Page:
Estate agents get two days to comply on sale price figures

Irish Times
Estate agents get two days to comply on sale price figures

THE NATIONAL Consumer Agency (NCA) has given estate agents just two days to provide it with undertakings that published price details of properties sold through private treaty or withdrawn from auction will be “absolutely accurate”. Conor Pope reports

At a meeting with the Irish Auctioneers and Valuers Institute (IAVI) and the Institute of Professional Auctioneers and Valuers (IPAV) yesterday, the consumer agency relayed its “very serious concerns” in relation to the accuracy of private treaty sale prices that are published in newspapers.

It pointed out that the provision of false information was illegal under the Consumer Protection Act 2007 and reminded both the IAVI and the IPAV that it had extensive powers under the Act, which it would not hesitate to use if necessary.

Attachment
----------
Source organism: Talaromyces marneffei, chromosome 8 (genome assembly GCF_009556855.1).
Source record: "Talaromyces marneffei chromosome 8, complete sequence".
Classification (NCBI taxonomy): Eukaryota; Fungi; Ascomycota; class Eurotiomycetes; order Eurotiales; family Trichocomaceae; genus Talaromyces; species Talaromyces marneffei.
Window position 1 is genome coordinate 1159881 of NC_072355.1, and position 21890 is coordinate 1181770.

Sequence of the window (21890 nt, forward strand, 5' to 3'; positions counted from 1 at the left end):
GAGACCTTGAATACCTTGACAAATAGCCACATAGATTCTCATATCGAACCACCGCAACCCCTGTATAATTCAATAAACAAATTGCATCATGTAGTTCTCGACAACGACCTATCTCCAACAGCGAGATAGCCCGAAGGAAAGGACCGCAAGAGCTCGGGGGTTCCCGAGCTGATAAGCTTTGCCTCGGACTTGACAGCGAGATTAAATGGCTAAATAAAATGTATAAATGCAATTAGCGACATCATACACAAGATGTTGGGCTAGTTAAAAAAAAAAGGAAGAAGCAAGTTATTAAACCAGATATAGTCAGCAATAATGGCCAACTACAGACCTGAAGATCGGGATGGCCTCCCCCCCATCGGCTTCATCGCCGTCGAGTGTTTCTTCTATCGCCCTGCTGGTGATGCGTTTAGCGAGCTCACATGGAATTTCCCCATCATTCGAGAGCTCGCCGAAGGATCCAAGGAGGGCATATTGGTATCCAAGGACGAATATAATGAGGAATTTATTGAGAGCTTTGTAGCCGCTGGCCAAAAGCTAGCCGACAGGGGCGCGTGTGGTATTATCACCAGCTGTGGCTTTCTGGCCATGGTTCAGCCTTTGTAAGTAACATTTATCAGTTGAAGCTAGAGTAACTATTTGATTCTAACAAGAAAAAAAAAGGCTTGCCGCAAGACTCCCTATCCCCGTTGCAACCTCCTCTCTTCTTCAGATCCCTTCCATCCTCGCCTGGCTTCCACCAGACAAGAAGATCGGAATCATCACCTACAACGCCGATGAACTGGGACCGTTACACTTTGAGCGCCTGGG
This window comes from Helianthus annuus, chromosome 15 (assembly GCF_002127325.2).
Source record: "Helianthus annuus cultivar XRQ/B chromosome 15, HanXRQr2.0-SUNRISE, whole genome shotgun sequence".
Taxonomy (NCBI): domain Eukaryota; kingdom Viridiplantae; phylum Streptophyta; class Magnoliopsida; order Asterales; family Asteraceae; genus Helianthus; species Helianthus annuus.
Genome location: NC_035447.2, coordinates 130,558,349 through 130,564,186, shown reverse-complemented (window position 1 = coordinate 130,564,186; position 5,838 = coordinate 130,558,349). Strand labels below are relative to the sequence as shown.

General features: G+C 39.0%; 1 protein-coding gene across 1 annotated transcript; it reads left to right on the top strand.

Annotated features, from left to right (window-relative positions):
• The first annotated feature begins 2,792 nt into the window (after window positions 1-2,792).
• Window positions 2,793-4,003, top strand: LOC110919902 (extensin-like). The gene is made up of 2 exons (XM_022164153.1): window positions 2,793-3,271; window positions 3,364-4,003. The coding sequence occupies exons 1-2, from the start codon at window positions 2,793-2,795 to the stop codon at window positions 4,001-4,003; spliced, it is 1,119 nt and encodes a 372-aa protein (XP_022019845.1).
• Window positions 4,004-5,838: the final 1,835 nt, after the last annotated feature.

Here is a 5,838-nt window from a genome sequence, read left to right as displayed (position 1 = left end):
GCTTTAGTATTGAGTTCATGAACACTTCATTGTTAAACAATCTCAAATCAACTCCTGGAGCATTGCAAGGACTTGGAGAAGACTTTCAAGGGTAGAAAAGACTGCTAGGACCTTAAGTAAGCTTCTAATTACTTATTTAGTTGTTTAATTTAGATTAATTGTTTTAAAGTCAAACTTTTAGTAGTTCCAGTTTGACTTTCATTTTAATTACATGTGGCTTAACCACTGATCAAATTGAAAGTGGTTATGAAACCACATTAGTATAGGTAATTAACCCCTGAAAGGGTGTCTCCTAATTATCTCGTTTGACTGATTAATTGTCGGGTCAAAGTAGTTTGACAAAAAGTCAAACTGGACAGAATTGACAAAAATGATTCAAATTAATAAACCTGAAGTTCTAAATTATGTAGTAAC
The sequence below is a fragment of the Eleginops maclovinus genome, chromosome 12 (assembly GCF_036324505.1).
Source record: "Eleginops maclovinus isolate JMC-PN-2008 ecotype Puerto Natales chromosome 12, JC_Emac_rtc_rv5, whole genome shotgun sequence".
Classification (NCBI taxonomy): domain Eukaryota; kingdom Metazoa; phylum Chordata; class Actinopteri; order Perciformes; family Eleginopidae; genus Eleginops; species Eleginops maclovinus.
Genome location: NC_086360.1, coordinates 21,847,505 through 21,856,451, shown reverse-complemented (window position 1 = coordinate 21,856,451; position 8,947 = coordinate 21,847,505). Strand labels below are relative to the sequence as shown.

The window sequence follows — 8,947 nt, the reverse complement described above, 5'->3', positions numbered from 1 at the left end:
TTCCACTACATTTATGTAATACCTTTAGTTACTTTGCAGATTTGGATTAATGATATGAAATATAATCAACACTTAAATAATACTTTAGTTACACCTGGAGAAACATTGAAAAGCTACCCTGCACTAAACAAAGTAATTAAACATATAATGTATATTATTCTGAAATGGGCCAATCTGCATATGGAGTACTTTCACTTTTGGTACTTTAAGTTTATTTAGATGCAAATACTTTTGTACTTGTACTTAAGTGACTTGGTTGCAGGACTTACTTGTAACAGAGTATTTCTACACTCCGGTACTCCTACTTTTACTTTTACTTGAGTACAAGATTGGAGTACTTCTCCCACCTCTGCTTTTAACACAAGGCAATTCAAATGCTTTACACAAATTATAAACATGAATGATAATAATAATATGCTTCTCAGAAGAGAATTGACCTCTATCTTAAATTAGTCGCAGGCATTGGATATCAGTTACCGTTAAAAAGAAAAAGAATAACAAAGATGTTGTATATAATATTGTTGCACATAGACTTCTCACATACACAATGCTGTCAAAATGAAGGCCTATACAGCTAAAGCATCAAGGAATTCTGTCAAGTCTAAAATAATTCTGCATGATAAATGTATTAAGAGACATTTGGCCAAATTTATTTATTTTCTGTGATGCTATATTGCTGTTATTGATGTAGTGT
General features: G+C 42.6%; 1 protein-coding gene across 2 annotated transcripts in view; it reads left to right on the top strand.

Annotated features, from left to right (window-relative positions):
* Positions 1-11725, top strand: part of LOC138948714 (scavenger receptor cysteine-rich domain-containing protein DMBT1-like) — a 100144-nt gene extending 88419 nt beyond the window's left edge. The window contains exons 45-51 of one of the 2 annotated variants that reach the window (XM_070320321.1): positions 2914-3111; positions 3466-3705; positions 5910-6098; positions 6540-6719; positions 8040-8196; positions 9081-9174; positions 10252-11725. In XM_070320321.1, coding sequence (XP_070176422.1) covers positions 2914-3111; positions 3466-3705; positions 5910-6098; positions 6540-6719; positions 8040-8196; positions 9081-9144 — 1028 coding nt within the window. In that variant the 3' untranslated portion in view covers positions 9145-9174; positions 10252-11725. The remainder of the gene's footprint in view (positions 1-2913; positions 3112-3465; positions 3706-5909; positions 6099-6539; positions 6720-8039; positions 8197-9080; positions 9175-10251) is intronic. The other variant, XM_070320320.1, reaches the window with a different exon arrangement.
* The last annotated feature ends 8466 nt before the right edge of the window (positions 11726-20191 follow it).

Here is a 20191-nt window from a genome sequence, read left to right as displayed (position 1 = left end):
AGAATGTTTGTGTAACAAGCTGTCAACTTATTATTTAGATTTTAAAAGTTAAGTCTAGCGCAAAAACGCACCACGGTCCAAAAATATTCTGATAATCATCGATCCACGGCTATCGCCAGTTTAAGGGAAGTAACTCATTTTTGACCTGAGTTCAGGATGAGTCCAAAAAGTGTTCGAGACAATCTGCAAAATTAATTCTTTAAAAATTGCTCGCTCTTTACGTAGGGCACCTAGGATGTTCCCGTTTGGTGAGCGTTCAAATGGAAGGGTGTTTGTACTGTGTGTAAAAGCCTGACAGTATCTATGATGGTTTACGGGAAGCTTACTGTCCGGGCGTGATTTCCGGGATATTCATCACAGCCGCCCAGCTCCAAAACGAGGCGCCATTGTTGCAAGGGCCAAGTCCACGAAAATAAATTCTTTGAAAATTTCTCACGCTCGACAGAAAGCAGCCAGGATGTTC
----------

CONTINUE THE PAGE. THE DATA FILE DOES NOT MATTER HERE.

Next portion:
The National Consumer Agency sought the meeting after a letter was written by The Irish Times to estate agents about some exaggerated sales prices being submitted for publication in its property supplement.

While the rules of both bodies prohibit the issuing of false information, the consumer agency said it was common practice for estate agents to publish approximate, rather than specific, prices.

It has requested that, in future, rounding up prices or using phrases such as “in the region of” would not be used and that the price, if reported or otherwise divulged by an agent, would be the actual price paid for a property.

The consumer agency warned that in the absence of such an undertaking, it would use its powers under the Consumer Protection Act 2007 to investigate historic reporting practices by individual auctioneers and estate agents.

At the meeting it was agreed that both bodies would revert to the NCA by tomorrow afternoon.

Speaking to The Irish Times, NCA chief executive Ann Fitzgerald described the meeting as “genuinely very constructive” and expressed her optimism that the issue would be resolved before the end of the week.

“This is a serious issue on number of fronts and it needs to be resolved quickly,” she said, in order to remove uncertainty from the market.

IAVI chief executive Alan Cooke also described the meeting as “very constructive and productive” and said he was in the process of getting approval for the new undertakings from his organisation’s members.